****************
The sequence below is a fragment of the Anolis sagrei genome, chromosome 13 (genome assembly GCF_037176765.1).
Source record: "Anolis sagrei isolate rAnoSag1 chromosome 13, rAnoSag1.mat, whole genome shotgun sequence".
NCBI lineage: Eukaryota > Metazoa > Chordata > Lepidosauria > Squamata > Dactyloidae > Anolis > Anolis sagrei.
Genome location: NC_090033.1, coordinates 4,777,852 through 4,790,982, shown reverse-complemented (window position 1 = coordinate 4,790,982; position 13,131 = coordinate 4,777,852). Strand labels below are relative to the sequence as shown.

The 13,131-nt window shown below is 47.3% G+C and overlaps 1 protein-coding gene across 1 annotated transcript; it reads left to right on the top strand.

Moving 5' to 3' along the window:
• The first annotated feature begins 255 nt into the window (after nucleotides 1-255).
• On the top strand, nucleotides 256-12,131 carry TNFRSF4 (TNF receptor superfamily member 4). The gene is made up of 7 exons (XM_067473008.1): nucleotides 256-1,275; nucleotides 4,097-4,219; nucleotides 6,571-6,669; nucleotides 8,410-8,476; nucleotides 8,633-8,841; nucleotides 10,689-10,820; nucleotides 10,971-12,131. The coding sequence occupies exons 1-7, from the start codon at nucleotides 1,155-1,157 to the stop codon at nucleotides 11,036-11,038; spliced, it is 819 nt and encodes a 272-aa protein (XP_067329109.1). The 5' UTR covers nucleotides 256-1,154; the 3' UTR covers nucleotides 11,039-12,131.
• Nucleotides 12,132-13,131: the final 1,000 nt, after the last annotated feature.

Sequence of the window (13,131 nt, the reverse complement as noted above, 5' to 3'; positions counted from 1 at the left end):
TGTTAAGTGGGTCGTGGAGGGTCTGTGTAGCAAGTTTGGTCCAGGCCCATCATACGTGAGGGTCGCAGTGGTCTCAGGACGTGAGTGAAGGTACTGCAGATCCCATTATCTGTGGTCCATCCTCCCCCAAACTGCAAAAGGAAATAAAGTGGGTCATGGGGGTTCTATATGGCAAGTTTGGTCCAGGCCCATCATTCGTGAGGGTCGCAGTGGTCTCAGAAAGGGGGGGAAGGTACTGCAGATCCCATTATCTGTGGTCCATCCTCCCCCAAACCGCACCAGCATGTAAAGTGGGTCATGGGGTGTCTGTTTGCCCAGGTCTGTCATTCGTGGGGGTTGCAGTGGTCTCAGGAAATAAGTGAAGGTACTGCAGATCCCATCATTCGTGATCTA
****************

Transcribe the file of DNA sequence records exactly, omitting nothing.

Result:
The sequence below is a fragment of the Anolis sagrei genome, chromosome 13 (genome assembly GCF_037176765.1).
Source record: "Anolis sagrei isolate rAnoSag1 chromosome 13, rAnoSag1.mat, whole genome shotgun sequence".
NCBI lineage: Eukaryota > Metazoa > Chordata > Lepidosauria > Squamata > Dactyloidae > Anolis > Anolis sagrei.
Genome location: NC_090033.1, coordinates 4,777,852 through 4,790,982, shown reverse-complemented (window position 1 = coordinate 4,790,982; position 13,131 = coordinate 4,777,852). Strand labels below are relative to the sequence as shown.

The 13,131-nt window shown below is 47.3% G+C and overlaps 1 protein-coding gene across 1 annotated transcript; it reads left to right on the top strand.

Moving 5' to 3' along the window:
• The first annotated feature begins 255 nt into the window (after nucleotides 1-255).
• On the top strand, nucleotides 256-12,131 carry TNFRSF4 (TNF receptor superfamily member 4). The gene is made up of 7 exons (XM_067473008.1): nucleotides 256-1,275; nucleotides 4,097-4,219; nucleotides 6,571-6,669; nucleotides 8,410-8,476; nucleotides 8,633-8,841; nucleotides 10,689-10,820; nucleotides 10,971-12,131. The coding sequence occupies exons 1-7, from the start codon at nucleotides 1,155-1,157 to the stop codon at nucleotides 11,036-11,038; spliced, it is 819 nt and encodes a 272-aa protein (XP_067329109.1). The 5' UTR covers nucleotides 256-1,154; the 3' UTR covers nucleotides 11,039-12,131.
• Nucleotides 12,132-13,131: the final 1,000 nt, after the last annotated feature.

Sequence of the window (13,131 nt, the reverse complement as noted above, 5' to 3'; positions counted from 1 at the left end):
TGTTAAGTGGGTCGTGGAGGGTCTGTGTAGCAAGTTTGGTCCAGGCCCATCATACGTGAGGGTCGCAGTGGTCTCAGGACGTGAGTGAAGGTACTGCAGATCCCATTATCTGTGGTCCATCCTCCCCCAAACTGCAAAAGGAAATAAAGTGGGTCATGGGGGTTCTATATGGCAAGTTTGGTCCAGGCCCATCATTCGTGAGGGTCGCAGTGGTCTCAGAAAGGGGGGGAAGGTACTGCAGATCCCATTATCTGTGGTCCATCCTCCCCCAAACCGCACCAGCATGTAAAGTGGGTCATGGGGTGTCTGTTTGCCCAGGTCTGTCATTCGTGGGGGTTGCAGTGGTCTCAGGAAATAAGTGAAGGTACTGCAGATCCCATCATTCGTGATCTA